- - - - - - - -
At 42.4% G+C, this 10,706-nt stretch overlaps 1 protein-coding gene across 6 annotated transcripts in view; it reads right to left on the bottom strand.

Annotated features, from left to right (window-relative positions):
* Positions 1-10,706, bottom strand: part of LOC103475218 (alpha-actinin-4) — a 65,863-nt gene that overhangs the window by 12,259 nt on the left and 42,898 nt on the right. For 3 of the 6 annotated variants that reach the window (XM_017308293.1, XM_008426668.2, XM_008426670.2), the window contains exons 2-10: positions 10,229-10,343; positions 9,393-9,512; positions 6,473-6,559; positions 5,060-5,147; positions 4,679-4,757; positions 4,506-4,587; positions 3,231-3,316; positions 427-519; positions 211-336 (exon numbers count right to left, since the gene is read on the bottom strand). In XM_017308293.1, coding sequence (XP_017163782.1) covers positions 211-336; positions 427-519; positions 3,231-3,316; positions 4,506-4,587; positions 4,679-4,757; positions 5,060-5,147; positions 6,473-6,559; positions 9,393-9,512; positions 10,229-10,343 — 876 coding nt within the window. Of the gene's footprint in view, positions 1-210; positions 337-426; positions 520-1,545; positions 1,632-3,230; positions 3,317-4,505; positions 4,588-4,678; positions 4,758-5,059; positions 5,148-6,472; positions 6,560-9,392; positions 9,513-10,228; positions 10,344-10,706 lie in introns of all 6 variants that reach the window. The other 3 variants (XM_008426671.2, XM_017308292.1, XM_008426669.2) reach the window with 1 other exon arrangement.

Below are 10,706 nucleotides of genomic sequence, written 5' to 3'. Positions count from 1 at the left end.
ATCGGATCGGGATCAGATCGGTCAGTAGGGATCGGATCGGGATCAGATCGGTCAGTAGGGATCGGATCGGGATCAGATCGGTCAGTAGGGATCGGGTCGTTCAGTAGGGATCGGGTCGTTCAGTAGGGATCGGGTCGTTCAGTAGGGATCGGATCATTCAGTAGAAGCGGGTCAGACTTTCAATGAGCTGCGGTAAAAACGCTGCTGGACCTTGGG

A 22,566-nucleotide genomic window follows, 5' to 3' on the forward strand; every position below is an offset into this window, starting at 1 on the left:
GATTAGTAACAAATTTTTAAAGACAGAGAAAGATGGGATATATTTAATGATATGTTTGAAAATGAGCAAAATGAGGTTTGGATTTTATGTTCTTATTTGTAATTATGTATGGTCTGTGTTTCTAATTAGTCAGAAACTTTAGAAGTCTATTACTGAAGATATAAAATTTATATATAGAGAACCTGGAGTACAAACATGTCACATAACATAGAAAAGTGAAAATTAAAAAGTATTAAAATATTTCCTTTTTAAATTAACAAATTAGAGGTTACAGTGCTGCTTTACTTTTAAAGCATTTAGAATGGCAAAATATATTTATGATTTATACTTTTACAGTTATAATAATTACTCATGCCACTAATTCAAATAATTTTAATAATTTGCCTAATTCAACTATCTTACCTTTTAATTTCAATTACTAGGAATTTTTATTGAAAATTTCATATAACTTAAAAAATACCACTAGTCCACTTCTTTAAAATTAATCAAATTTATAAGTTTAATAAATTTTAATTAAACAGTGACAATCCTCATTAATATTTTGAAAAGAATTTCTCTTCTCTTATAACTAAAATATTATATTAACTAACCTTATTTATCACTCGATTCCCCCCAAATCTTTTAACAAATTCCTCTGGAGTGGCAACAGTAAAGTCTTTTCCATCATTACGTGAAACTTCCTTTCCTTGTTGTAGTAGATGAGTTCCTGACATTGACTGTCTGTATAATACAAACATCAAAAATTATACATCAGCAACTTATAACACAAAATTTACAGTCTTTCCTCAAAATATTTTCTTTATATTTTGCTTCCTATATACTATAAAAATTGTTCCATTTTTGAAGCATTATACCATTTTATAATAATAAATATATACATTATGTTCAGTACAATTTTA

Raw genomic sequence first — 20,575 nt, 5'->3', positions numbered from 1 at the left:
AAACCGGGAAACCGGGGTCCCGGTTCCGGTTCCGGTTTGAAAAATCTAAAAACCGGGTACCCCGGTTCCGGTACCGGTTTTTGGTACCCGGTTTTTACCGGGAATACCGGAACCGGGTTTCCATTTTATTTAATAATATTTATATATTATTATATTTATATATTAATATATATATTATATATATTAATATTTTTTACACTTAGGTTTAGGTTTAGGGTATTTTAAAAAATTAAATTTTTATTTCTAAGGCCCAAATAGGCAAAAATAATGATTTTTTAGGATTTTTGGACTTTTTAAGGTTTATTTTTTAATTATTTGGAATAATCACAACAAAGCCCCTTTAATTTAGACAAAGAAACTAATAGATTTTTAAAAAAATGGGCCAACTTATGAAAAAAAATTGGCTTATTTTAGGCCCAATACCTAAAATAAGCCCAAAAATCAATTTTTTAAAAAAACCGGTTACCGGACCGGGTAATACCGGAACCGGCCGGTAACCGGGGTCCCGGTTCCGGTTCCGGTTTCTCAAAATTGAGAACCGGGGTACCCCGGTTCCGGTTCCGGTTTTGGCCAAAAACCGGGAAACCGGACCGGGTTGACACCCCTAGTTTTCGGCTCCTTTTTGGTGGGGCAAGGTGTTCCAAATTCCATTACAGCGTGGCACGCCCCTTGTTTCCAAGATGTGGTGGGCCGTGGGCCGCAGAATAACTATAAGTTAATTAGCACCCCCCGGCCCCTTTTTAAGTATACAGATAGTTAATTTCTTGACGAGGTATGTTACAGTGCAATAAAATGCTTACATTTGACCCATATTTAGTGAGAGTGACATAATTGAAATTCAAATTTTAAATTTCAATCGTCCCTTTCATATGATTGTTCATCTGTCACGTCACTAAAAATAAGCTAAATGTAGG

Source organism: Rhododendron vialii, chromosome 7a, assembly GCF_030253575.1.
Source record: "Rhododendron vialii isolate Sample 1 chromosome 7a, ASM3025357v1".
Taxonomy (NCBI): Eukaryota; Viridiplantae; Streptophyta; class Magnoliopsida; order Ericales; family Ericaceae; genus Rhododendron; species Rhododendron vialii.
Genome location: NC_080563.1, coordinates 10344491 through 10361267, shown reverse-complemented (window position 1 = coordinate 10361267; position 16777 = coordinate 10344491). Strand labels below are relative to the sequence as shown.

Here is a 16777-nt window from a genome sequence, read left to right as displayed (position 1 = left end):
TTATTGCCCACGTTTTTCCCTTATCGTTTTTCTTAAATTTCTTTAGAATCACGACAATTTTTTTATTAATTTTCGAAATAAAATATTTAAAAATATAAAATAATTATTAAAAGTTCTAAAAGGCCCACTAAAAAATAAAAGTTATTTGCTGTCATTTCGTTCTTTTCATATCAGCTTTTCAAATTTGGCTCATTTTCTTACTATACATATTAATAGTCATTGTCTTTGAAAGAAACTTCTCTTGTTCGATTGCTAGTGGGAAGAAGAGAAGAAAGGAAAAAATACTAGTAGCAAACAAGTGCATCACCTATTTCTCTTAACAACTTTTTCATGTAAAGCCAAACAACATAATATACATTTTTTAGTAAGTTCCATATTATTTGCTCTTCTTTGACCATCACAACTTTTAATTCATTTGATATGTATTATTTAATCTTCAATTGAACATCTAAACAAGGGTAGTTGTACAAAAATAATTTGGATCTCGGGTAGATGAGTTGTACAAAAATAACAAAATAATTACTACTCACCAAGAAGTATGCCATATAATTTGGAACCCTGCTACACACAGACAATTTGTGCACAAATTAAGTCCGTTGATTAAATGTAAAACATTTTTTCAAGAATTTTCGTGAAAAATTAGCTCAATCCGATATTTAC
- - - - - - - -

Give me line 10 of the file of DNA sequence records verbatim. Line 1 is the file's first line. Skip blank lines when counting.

Source organism: Rhododendron vialii, chromosome 7a, assembly GCF_030253575.1.